Archive OLDT :: Learning to Share
In the wild, resource guarding, which means protecting food or a possession, is a necessary behavior that assures an individual’s survival. In fact, each member of a wolf pack has rightful ownership of resources within his “space”, beneath his head and between his feet. Though another can try to steal or use intimidation to take the prized possession, every wolf, regardless of rank, can rightfully defend his “stuff”. The problem is that, for the canine member of a human family, this is an undesirable and very dangerous behavior.
Your dog needs to learn that having people around his food and resources is a good thing – in fact, that people have the Midas touch, making things more valuable by their contact with his things.
Around the Food Bowl
To prevent guarding of food, start by hand-feeding your pup his kibble. This will teach him that all good things in life come from you. Also, dangle your fingers in the bowl as he eats. With each handful, drop something in his bowl better than what he’s eating. The deposit of a little sliver of chicken or cheese will make you a welcome presence around his bowl rather than a threat.
If your dog shows any signs of discomfort – stiffening, freezing, a hard eye, growling – then stop! This is a dog’s natural way of communicating, so do not punish him for his warning. In fact, if you reprimand him for expressing his discomfort, you are forcing him to escalate his expression – next time, he will have to bite! Instead, consider ways in which you can make him more comfortable with your presence.
To gain your guardy dog’s ease with you around his food bowl, make approaches to his bowl, stopping at a distance where he shows no discomfort or guarding behavior, and then toss something of higher value than what he’s eating. Withdraw and approach over and over again, each time stopping at a distance from him where he does not feel threatened or uncomfortable. Over time, you will notice him lifting his head in expectation of you approach. This means he is now looking forward to your approaches with happy anticipation and that he no longer feels unease (at this distance, anyway)! Now you may be able to move ever so gradually closer to his bowl on your approaches, every time making sure that he remains calm and accepting of your presence.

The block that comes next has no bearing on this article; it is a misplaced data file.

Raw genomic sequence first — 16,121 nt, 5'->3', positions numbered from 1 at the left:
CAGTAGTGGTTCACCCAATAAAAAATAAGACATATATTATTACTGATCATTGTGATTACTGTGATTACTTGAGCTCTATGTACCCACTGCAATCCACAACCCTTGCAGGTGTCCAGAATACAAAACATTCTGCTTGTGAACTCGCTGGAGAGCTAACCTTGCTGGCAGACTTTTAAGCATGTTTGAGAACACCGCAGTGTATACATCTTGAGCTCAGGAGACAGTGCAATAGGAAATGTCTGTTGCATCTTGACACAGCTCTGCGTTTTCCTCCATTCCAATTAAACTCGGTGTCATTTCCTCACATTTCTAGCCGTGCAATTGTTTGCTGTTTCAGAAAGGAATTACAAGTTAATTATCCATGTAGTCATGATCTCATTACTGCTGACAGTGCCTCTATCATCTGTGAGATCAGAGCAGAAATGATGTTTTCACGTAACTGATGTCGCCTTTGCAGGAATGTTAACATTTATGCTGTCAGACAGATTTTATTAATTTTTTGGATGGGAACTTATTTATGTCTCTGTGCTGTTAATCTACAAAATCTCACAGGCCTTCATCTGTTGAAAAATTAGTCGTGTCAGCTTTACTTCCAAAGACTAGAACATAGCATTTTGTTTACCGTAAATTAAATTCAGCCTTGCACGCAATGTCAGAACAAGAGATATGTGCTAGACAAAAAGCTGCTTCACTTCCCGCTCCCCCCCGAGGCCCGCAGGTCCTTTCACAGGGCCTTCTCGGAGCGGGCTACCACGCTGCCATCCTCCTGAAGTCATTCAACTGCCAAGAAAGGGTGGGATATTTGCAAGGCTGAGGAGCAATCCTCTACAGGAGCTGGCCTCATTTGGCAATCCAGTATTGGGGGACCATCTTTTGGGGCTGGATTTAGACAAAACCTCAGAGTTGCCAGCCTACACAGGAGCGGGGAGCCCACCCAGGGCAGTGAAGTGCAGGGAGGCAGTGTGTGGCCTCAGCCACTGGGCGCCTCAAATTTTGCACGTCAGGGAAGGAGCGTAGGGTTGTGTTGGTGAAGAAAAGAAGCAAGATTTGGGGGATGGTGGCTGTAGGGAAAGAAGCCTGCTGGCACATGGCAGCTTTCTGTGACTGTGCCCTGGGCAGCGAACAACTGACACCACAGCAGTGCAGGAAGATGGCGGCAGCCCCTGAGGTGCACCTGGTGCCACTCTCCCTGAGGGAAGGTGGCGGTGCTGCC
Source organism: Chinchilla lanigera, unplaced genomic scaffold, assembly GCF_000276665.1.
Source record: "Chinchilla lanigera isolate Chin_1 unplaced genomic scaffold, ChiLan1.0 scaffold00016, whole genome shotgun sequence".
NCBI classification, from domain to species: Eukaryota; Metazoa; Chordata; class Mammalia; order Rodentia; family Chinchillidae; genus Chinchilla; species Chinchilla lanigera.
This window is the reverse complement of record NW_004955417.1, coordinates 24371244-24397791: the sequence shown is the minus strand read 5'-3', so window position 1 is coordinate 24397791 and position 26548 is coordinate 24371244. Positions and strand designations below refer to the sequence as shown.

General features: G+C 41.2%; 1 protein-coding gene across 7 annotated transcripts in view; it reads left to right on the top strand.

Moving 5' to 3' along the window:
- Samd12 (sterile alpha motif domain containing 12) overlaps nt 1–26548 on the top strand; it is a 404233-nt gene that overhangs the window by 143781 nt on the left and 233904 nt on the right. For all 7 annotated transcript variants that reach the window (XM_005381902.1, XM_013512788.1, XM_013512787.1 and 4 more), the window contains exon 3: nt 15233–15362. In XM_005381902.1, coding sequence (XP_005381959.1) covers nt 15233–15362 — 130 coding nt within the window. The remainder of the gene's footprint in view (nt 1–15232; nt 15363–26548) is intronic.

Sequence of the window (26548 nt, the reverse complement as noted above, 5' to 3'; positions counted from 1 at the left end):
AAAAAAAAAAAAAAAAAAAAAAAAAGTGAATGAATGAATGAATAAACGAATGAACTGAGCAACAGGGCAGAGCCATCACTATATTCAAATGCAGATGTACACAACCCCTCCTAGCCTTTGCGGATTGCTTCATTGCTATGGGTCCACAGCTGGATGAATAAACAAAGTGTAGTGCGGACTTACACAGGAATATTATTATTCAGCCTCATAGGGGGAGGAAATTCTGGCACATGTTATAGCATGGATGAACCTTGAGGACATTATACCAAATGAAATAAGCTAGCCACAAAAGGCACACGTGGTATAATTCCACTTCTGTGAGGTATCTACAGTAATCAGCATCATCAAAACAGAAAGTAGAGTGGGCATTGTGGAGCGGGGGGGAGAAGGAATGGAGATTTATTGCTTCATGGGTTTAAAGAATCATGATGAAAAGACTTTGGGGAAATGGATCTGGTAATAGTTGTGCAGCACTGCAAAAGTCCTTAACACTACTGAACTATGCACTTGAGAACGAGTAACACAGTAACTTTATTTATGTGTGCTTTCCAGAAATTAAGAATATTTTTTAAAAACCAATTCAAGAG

To make your dog happy about surrendering things to you, teach her the drop it command. If she has guarded resources in the past, then you should put away anything she’s likely to guard while you work at gaining her trust in sharing with you. Start by working with items that are of low value in her hierarchy of possessions (things she doesn’t care much about). As she becomes more comfortable about relinquishing these items to you, you can gradually work up to things of greater value to her.
This is the command to get your dog to yield a toy or something else she’s carrying. If she’s got hold of something, say "drop it!" and then hold a treat to her nose. When she drops the toy, give her the treat and take the toy. Then offer her the toy back. The ultimate goal is for her to automatically yield the toy upon hearing the command, so make sure it’s the command first, then the lure on the nose, and finally the treat for the drop.